Friday, February 27, 2009

맛있는 무지개 송어 (rainbow trout)

Today's dinner was rainbow trout and peas. Peas are good for you. If you don't like peas, then all I can say is, "Give peas a chance." ㅋㅋㅋ The unskinned trout was prepared simply, much like last week's shark: baked at 375°F on top of olive oil and sprinkled with a dash of lemon pepper. Afterwards the skin pills right off, while the flesh generally slides off the bones. I find eating baked trout with chopsticks to be easier than with a fork, especially for the flesh-sliding-off-bones effect. 

Some people don't like to eat food that still has its head on. It's not very Martha Stewart. But animals were once living creatures, and we shouldn't be so glib as to pretend they weren't. And come on, isn't decapitating it before you eat it much worse? Grow a pair! 

(Although, I must admit, this trout looks especially sad. Maybe when he was caught he was thinking of his wife and all those kids he spawned. Maybe he regretted not getting that teaching credential. Ah, but in life, he was a predator, feeding off of smaller fish, so in fact, his death is rather ironic, don't you think? He died as he lived! [an eerie feeling of ironic foreboding rises on the back of kushibo's neck, compelling him to take a peek out the window to make sure some Godzilla-like creature is not ravaging its way through Honolulu, devouring the citizenry as it makes its way up Kapahulu Avenue].)

Instead of tea I had homemade "royal milk tea," much like the Te Java (데자와) sold in Korea. You take one bag of English Breakfast, break it open and pour it into a six-ounce mixture of water and milk: one part of each. Slowly heat the diluted milk so that the tea leaves have time to steep in the mixture. Pour it through a strainer into a mug, so that the tea leaves don't end up in your drink. Add up to one heaping spoonful of honey to sweeten. Below I'm actually making three cups of royal milk tea.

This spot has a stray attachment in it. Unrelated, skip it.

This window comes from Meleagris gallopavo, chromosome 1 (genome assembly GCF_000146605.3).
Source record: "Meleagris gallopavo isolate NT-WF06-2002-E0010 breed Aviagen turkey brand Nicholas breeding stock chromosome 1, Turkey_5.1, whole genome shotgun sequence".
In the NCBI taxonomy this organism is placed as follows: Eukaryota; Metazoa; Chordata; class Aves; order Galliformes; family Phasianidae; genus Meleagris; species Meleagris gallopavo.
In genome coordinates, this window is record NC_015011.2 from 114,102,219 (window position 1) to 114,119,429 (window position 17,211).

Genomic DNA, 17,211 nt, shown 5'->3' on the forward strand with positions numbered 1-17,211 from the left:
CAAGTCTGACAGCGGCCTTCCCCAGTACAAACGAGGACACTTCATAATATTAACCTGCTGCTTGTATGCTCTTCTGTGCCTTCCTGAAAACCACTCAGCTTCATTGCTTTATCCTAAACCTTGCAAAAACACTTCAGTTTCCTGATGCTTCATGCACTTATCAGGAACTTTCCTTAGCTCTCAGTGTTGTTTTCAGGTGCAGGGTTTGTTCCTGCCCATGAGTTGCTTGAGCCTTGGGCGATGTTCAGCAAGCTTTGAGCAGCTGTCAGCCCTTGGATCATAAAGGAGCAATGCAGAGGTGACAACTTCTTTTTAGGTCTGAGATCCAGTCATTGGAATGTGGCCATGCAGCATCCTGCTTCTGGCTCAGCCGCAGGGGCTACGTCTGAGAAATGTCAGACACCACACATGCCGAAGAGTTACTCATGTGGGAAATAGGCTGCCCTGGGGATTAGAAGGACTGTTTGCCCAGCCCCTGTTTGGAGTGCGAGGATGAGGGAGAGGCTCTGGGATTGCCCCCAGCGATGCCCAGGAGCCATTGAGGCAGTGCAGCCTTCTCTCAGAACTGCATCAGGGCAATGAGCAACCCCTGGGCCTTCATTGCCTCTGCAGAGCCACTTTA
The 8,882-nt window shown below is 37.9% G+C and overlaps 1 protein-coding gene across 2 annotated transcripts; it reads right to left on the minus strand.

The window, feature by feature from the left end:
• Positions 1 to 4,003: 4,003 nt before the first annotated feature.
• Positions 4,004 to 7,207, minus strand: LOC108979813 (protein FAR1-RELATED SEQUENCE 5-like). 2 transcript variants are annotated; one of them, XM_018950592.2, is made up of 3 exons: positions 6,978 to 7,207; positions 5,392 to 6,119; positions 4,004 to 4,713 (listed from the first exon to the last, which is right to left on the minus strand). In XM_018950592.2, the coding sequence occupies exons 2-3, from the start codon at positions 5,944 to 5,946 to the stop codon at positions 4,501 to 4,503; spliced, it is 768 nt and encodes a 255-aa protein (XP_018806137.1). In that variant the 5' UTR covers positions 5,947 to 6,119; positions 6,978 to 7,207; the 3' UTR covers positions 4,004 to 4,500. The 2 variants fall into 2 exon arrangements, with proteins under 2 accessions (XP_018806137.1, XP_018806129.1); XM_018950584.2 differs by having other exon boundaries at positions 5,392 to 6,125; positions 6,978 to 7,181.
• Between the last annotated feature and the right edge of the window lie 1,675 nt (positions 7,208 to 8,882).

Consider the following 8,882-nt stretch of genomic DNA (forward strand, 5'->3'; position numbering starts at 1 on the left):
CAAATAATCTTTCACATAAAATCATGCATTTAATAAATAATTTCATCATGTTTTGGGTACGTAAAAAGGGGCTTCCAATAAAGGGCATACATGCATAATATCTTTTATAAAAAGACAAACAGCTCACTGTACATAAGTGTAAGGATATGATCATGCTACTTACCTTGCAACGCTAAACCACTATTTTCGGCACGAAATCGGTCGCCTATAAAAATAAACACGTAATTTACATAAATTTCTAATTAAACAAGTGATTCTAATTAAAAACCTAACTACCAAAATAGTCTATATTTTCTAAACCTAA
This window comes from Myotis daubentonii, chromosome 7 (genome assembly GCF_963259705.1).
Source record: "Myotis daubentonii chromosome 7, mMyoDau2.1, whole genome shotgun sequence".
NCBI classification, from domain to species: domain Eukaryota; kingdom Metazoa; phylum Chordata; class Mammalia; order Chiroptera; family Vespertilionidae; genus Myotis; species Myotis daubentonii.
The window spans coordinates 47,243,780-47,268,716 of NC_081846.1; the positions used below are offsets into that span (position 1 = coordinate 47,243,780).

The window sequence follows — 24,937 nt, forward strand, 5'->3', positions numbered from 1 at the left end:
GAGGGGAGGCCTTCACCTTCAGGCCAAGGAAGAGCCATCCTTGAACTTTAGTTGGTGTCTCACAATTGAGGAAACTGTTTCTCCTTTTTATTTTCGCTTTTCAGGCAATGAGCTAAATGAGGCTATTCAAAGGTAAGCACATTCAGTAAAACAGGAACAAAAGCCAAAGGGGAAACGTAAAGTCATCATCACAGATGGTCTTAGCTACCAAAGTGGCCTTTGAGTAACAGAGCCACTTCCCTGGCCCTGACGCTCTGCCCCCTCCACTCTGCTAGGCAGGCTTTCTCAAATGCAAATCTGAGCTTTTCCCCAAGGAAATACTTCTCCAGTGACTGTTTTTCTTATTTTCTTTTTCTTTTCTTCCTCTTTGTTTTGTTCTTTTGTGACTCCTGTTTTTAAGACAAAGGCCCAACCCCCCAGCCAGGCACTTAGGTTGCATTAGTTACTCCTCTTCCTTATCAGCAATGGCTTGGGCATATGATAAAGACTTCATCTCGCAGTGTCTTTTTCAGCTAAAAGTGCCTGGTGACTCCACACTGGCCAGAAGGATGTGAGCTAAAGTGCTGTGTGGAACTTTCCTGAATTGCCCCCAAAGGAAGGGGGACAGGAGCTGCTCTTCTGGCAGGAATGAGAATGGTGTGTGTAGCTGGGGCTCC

By the way, the kitchen in this part of our dorm is often quite messy, as you can see. It's shared by up to forty people (mostly men, many of whom never had to take care of or clean up after themselves before they went abroad to study), making it a real-world example of the tragedy of the commons.

Here's a little fun fact (and this one is true). The species name for rainbow trout is O. mykiss. And that, Kushibo thinks, makes it the perfect dinner entree for White Day next month. 

And nothing says "love" like giving the object of your affection the Heimlich Maneuver when she chokes on a tiny fishbone. Especially if it's followed by a little mouth-to-mouth resuscitation. Rrrrrowl!

Credit where credit is due: The box at left is swiped from Wikipedia, the encyclopedia created by Wiccans. 

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